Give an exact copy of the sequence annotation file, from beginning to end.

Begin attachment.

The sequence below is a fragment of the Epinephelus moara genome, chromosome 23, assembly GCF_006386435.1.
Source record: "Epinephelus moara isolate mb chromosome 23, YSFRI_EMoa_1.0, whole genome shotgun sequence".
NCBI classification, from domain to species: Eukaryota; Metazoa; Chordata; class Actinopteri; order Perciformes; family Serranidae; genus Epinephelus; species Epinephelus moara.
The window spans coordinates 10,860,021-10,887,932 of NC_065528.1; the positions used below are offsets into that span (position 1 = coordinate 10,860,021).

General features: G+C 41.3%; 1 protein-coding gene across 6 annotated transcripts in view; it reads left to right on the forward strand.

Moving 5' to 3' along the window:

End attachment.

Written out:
The sequence below is a fragment of the Epinephelus moara genome, chromosome 23, assembly GCF_006386435.1.
Source record: "Epinephelus moara isolate mb chromosome 23, YSFRI_EMoa_1.0, whole genome shotgun sequence".
NCBI classification, from domain to species: Eukaryota; Metazoa; Chordata; class Actinopteri; order Perciformes; family Serranidae; genus Epinephelus; species Epinephelus moara.
The window spans coordinates 10,860,021-10,887,932 of NC_065528.1; the positions used below are offsets into that span (position 1 = coordinate 10,860,021).

General features: G+C 41.3%; 1 protein-coding gene across 6 annotated transcripts in view; it reads left to right on the forward strand.

Moving 5' to 3' along the window: